In what is becoming an annual event, fires are sweeping through the tropical rainforests of Indonesia and Brazil and just like Nero, those with the power to stop it are fiddling about. The difference is that two thousand years ago it was only Rome feeling the heat, while today’s fires not only threaten biodiversity in the affected areas but, by contributing towards climate change, they also put the entire planet at risk.
In tropical latitudes, months pass without any rain and in the dry season forests become susceptible to fire. These can occur naturally and would normally not pose a serious problem, but clearing land as a result of logging or to make way for plantations is exacerbating the problem and every year the fires spread faster and further.
Greenpeace teams in both Indonesia and Brazil have recorded the scale of the infernos and are clear about the reasons why they are happening. Much of the forests in the Indonesian province of Riau in Sumatra are peatland forests, so normally protected from fire by their boggy biome, but industrial activity has changed all that. The forests are being cleared for plantations of oil palms and acacia pulpwood for paper, creating the perfect conditions for fires at the same time.
“Once these peat swamps are exposed due to logging,” Greenpeace forest campaigner Hapsoro explained, “they dry out like a wet sponge exposed to sunlight and become extremely flammable. Once it starts burning, it’s very difficult to stop without heavy rain.”
The effects of the Indonesian fire also spread across the region. Smoke drifts across South East Asia, clogging the air above the Malaysian peninsular and incurring the wrath of neighbouring governments, and Hapsoro urged the Indonesian authorities to take urgent measures. “The Indonesian government must seriously reconsider allowing any type of land clearing to be done in these areas to minimise the possibility of large and uncontrolled forest fires,” he said.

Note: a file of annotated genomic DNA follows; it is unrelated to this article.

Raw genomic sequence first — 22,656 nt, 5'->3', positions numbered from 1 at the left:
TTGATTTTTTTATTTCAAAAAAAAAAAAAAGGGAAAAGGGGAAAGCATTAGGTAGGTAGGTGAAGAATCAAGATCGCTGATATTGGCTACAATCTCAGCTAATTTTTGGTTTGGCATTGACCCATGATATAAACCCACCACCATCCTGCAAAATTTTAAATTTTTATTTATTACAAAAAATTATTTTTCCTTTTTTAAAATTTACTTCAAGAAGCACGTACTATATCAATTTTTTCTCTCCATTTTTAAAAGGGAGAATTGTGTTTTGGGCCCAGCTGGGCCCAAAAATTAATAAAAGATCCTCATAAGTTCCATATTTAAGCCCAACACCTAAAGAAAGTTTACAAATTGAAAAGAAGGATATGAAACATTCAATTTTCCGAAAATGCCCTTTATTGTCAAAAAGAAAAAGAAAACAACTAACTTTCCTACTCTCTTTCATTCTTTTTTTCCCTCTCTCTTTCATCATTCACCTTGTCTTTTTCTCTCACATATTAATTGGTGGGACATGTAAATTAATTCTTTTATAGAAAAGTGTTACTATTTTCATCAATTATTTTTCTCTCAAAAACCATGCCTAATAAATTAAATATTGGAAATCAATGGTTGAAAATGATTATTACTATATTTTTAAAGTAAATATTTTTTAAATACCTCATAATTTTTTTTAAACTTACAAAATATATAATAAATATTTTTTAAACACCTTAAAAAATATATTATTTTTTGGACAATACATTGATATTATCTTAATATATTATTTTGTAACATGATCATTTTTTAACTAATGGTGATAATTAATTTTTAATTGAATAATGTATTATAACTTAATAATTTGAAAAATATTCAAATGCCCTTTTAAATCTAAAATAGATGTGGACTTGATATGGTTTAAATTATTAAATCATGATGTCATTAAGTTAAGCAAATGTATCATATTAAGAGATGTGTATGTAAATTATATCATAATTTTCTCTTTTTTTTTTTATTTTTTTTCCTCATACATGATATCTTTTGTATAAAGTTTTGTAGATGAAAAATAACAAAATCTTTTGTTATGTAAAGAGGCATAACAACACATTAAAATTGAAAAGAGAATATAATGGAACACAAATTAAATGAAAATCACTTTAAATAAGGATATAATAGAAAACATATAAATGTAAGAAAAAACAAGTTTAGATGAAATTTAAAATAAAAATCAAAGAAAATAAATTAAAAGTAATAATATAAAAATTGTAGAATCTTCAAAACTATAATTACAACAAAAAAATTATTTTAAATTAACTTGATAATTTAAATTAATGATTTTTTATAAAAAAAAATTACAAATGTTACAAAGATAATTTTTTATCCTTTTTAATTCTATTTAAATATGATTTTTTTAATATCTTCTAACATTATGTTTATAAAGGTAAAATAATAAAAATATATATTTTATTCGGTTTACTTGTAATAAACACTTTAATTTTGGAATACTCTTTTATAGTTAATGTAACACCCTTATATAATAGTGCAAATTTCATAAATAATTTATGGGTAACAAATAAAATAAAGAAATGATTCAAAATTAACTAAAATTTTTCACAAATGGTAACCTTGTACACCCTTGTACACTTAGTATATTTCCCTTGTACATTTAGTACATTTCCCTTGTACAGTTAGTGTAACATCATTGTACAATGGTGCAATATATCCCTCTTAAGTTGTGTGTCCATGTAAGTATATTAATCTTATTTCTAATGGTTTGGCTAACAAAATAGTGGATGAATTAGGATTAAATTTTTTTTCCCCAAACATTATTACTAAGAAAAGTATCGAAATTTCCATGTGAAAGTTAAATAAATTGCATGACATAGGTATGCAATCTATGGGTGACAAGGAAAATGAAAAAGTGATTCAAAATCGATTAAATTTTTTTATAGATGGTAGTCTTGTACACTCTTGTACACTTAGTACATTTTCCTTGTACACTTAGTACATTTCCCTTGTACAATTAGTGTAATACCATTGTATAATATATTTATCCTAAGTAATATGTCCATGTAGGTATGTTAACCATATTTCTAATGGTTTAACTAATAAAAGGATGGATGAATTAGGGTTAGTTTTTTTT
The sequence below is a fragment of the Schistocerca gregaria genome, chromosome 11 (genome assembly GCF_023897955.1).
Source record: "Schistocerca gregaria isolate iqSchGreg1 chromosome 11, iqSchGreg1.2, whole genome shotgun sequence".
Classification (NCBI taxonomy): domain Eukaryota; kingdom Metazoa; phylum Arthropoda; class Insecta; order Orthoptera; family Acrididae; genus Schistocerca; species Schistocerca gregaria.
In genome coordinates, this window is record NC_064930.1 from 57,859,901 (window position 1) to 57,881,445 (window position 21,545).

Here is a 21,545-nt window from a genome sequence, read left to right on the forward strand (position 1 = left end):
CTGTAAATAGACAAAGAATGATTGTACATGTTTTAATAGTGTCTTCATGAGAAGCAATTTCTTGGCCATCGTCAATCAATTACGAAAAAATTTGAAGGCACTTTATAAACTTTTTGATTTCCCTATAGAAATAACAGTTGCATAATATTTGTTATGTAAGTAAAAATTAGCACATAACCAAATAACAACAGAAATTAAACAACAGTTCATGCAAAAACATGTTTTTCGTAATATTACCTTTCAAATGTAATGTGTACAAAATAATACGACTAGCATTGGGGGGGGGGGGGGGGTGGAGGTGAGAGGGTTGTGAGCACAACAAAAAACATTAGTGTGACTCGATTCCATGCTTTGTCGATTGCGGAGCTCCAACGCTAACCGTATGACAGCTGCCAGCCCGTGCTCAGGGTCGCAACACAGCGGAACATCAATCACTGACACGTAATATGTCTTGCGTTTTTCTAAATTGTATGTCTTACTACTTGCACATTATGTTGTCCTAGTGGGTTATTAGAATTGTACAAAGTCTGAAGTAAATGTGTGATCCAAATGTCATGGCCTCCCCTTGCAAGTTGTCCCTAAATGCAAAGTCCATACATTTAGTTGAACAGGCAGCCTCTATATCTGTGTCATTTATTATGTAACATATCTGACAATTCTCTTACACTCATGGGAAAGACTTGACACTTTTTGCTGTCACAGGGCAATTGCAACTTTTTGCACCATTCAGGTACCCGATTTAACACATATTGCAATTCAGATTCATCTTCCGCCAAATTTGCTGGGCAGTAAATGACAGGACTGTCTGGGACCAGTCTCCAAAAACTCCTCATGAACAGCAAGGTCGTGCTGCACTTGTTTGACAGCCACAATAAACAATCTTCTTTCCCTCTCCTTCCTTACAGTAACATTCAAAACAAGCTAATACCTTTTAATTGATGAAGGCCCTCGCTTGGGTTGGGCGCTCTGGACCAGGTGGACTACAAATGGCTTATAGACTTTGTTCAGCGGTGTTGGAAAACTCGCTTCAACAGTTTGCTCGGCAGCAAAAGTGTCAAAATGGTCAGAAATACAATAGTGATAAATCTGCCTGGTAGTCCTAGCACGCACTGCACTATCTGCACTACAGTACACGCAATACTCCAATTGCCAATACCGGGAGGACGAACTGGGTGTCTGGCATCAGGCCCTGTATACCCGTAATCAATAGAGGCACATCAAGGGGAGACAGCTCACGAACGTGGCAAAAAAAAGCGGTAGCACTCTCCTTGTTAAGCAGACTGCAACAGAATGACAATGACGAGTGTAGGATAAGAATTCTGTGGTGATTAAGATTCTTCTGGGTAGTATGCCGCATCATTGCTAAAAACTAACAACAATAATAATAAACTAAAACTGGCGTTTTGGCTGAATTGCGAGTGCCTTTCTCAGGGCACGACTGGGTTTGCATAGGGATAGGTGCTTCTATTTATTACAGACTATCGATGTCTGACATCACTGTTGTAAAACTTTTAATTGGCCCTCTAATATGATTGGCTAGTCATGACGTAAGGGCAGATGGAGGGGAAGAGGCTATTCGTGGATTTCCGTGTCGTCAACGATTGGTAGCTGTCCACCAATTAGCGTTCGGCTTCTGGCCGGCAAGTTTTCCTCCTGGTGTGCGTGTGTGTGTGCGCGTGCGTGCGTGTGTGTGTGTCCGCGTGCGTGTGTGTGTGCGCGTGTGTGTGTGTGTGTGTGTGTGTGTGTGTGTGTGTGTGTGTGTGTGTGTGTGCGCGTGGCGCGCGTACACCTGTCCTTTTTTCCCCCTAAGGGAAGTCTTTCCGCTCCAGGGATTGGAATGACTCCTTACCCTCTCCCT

In the Brazilian Amazon, fires have been witnessed in several protected areas and the Greenpeace team sent to investigate also saw rampant deforestation and illegal logging. In the Jamanzim National Forest, using natural resources responsibly is permitted, but intense logging activity has been observed within protected areas.
Both regions boast some of the most diverse varieties of plant and animal life anywhere in the world but fragile habitats, already under pressure from human activities, are being pushed even harder by the increasing number and scale of the fires.
And the rest of the world is suffering too
Rainforests play a vital role in regulating the global climate and the more trees that are felled, the more unpredictable the climate will become.
Tropical deforestation accounts for around 20 per cent of global carbon dioxide emissions, a staggering amount that explains why 75 per cent of Brazil’s own carbon dioxide contribution comes from forest conversion.
But with drought plaguing many areas – such as last year’s catastrophic event in the Amazon – the forests dry out and become even more susceptible to fire. This in turn releases more carbon dioxide and smog into the atmosphere, accelerating climate change and the cycle of destruction continues.
This isn’t just a problem for Brazil and Indonesia but for the whole planet. Concrete efforts must be made at a local level to protect rainforests from illegal logging and conversion to plantations, but there must also be international support to back this up. Sustainable management of the forests allows local communities to support themselves and make a living, but the effects of rampant industrialisation are being felt around the world.